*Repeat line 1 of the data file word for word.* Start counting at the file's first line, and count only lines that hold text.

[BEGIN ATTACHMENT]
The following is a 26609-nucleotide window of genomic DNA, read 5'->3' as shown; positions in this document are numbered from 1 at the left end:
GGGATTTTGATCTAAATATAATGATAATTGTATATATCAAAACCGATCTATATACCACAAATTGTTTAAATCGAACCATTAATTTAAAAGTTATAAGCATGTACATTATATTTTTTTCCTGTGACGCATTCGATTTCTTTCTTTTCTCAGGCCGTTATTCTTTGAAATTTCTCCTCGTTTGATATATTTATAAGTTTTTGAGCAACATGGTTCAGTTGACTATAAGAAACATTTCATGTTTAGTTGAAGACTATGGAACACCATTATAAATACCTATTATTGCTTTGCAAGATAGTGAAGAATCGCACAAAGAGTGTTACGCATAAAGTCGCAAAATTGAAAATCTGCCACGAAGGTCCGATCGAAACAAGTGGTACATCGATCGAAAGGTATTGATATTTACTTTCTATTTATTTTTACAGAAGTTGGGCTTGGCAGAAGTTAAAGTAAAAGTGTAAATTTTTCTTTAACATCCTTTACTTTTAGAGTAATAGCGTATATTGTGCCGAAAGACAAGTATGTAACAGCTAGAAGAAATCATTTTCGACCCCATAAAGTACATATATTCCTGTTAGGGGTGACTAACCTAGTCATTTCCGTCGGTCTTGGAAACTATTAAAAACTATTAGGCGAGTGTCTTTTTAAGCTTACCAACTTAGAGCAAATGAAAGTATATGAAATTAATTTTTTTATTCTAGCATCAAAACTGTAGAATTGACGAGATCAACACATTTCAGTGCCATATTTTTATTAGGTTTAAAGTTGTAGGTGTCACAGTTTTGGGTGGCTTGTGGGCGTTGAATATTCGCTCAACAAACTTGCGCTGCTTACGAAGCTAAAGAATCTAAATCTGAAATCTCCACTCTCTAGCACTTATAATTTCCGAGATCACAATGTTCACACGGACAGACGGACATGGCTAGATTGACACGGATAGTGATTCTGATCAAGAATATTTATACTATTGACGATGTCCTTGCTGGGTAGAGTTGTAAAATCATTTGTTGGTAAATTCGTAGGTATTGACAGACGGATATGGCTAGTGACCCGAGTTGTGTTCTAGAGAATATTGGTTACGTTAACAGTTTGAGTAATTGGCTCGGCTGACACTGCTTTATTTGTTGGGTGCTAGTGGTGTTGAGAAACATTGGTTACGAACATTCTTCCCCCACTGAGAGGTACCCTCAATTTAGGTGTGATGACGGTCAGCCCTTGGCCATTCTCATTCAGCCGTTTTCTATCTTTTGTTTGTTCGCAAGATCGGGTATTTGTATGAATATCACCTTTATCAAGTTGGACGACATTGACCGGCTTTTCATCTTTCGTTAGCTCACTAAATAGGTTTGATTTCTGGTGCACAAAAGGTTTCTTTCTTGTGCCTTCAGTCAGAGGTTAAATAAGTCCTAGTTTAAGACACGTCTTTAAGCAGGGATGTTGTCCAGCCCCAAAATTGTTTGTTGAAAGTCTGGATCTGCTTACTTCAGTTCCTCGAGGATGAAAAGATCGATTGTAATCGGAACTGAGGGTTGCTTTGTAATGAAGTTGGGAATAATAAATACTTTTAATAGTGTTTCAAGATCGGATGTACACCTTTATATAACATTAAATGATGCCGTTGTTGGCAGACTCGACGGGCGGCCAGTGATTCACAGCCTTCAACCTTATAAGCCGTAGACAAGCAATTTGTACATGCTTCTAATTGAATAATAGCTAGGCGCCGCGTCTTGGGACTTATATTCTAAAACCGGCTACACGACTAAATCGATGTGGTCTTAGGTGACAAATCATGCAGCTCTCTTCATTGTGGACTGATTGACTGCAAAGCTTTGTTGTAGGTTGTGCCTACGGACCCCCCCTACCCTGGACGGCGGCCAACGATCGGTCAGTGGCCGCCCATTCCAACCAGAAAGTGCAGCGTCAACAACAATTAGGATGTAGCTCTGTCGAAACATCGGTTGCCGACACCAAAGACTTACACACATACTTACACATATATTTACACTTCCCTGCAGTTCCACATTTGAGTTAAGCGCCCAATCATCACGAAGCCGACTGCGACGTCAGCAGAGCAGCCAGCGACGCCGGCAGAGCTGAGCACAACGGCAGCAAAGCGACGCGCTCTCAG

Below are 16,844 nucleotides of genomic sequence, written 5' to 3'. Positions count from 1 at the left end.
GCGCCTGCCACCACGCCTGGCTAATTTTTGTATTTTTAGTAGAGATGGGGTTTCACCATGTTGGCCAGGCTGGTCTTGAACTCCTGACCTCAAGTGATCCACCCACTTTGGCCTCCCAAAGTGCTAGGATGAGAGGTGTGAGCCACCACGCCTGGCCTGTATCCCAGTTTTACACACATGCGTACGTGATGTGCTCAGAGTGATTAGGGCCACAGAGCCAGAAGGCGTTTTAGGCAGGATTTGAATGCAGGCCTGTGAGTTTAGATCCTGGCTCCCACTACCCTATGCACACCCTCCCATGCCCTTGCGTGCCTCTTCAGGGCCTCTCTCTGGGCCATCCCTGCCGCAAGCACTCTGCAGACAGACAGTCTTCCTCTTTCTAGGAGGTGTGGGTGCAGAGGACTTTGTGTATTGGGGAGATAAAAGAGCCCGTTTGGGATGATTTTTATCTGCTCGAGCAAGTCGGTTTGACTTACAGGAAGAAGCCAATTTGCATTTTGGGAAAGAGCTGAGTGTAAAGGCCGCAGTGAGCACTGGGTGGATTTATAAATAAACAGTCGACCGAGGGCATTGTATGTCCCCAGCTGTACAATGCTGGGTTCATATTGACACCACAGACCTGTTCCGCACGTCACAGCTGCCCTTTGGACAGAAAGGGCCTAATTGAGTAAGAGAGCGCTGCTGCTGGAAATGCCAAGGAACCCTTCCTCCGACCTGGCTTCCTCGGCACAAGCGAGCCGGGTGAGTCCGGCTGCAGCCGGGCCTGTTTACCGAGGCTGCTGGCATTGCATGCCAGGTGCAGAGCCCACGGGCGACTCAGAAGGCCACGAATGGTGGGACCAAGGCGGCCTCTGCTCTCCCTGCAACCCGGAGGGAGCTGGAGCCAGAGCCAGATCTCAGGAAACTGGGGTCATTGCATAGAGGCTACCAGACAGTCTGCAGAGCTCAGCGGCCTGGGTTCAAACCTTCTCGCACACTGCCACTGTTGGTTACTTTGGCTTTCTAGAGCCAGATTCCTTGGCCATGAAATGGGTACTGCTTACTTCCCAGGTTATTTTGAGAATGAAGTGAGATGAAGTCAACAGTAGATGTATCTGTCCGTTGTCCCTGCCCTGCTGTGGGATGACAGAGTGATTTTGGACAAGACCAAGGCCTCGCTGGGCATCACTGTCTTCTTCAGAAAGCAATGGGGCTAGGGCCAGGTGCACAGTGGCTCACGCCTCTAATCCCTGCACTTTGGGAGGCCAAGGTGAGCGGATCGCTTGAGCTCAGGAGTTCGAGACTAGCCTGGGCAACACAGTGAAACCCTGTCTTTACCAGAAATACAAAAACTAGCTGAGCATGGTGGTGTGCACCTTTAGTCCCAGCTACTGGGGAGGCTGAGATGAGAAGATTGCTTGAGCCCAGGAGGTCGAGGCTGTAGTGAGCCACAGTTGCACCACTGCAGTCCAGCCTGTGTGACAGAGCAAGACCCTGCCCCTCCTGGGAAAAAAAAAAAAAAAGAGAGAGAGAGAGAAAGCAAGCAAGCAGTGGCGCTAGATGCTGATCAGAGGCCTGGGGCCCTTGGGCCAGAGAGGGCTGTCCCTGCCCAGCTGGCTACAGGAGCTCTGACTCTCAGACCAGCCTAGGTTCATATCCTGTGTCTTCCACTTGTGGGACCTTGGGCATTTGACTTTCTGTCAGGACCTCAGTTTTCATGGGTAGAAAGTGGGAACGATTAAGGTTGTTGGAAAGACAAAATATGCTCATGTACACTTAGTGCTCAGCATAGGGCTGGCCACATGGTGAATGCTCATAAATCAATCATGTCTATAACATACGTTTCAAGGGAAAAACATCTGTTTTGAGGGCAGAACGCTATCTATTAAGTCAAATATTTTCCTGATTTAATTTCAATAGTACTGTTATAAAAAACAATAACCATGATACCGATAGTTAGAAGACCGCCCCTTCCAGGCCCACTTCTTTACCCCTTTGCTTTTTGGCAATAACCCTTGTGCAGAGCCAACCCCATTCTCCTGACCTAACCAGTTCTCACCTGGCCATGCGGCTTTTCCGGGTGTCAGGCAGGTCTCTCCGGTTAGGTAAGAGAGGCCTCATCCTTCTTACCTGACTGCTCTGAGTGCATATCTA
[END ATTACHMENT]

The following is a 26609-nucleotide window of genomic DNA, read 5'->3' as shown; positions in this document are numbered from 1 at the left end: